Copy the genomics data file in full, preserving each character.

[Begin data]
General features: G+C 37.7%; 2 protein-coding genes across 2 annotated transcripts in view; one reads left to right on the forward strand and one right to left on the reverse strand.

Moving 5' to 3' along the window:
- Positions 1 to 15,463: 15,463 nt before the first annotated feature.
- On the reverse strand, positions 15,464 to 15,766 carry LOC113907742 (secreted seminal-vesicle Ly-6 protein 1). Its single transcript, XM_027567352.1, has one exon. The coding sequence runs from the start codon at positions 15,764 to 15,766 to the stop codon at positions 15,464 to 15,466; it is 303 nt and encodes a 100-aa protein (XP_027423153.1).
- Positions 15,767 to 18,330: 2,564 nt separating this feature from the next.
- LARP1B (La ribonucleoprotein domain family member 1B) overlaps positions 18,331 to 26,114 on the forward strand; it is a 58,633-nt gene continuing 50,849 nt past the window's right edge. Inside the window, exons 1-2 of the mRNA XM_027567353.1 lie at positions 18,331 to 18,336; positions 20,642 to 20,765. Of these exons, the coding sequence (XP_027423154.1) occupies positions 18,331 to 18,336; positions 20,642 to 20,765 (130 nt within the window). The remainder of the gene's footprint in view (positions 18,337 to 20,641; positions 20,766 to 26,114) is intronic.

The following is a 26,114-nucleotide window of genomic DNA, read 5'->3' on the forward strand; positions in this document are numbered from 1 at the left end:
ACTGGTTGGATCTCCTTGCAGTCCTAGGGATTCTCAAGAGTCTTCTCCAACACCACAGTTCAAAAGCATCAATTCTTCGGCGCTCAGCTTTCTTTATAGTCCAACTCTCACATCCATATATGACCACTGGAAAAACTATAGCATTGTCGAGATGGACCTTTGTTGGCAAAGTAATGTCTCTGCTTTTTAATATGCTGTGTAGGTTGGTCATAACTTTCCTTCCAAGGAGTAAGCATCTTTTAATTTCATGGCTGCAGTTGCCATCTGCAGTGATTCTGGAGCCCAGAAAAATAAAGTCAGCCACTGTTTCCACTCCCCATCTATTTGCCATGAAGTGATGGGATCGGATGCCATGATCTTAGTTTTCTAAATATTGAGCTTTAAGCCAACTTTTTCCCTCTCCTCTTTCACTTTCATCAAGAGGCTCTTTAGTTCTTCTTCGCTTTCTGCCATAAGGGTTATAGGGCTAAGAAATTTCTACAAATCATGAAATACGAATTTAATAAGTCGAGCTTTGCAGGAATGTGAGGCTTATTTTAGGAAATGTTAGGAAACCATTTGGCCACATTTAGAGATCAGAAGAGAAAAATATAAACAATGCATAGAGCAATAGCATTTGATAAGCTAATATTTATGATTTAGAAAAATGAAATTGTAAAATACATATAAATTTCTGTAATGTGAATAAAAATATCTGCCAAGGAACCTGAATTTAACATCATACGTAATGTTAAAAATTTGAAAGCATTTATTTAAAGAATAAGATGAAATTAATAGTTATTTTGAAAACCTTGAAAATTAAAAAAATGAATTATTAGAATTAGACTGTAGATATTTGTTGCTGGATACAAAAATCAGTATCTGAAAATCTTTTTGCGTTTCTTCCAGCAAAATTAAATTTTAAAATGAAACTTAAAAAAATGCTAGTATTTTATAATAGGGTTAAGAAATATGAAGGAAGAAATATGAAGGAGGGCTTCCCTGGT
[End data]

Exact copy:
General features: G+C 37.7%; 2 protein-coding genes across 2 annotated transcripts in view; one reads left to right on the forward strand and one right to left on the reverse strand.

Moving 5' to 3' along the window:
- Positions 1 to 15,463: 15,463 nt before the first annotated feature.
- On the reverse strand, positions 15,464 to 15,766 carry LOC113907742 (secreted seminal-vesicle Ly-6 protein 1). Its single transcript, XM_027567352.1, has one exon. The coding sequence runs from the start codon at positions 15,764 to 15,766 to the stop codon at positions 15,464 to 15,466; it is 303 nt and encodes a 100-aa protein (XP_027423153.1).
- Positions 15,767 to 18,330: 2,564 nt separating this feature from the next.
- LARP1B (La ribonucleoprotein domain family member 1B) overlaps positions 18,331 to 26,114 on the forward strand; it is a 58,633-nt gene continuing 50,849 nt past the window's right edge. Inside the window, exons 1-2 of the mRNA XM_027567353.1 lie at positions 18,331 to 18,336; positions 20,642 to 20,765. Of these exons, the coding sequence (XP_027423154.1) occupies positions 18,331 to 18,336; positions 20,642 to 20,765 (130 nt within the window). The remainder of the gene's footprint in view (positions 18,337 to 20,641; positions 20,766 to 26,114) is intronic.

The following is a 26,114-nucleotide window of genomic DNA, read 5'->3' on the forward strand; positions in this document are numbered from 1 at the left end:
ACTGGTTGGATCTCCTTGCAGTCCTAGGGATTCTCAAGAGTCTTCTCCAACACCACAGTTCAAAAGCATCAATTCTTCGGCGCTCAGCTTTCTTTATAGTCCAACTCTCACATCCATATATGACCACTGGAAAAACTATAGCATTGTCGAGATGGACCTTTGTTGGCAAAGTAATGTCTCTGCTTTTTAATATGCTGTGTAGGTTGGTCATAACTTTCCTTCCAAGGAGTAAGCATCTTTTAATTTCATGGCTGCAGTTGCCATCTGCAGTGATTCTGGAGCCCAGAAAAATAAAGTCAGCCACTGTTTCCACTCCCCATCTATTTGCCATGAAGTGATGGGATCGGATGCCATGATCTTAGTTTTCTAAATATTGAGCTTTAAGCCAACTTTTTCCCTCTCCTCTTTCACTTTCATCAAGAGGCTCTTTAGTTCTTCTTCGCTTTCTGCCATAAGGGTTATAGGGCTAAGAAATTTCTACAAATCATGAAATACGAATTTAATAAGTCGAGCTTTGCAGGAATGTGAGGCTTATTTTAGGAAATGTTAGGAAACCATTTGGCCACATTTAGAGATCAGAAGAGAAAAATATAAACAATGCATAGAGCAATAGCATTTGATAAGCTAATATTTATGATTTAGAAAAATGAAATTGTAAAATACATATAAATTTCTGTAATGTGAATAAAAATATCTGCCAAGGAACCTGAATTTAACATCATACGTAATGTTAAAAATTTGAAAGCATTTATTTAAAGAATAAGATGAAATTAATAGTTATTTTGAAAACCTTGAAAATTAAAAAAATGAATTATTAGAATTAGACTGTAGATATTTGTTGCTGGATACAAAAATCAGTATCTGAAAATCTTTTTGCGTTTCTTCCAGCAAAATTAAATTTTAAAATGAAACTTAAAAAAATGCTAGTATTTTATAATAGGGTTAAGAAATATGAAGGAAGAAATATGAAGGAGGGCTTCCCTGGT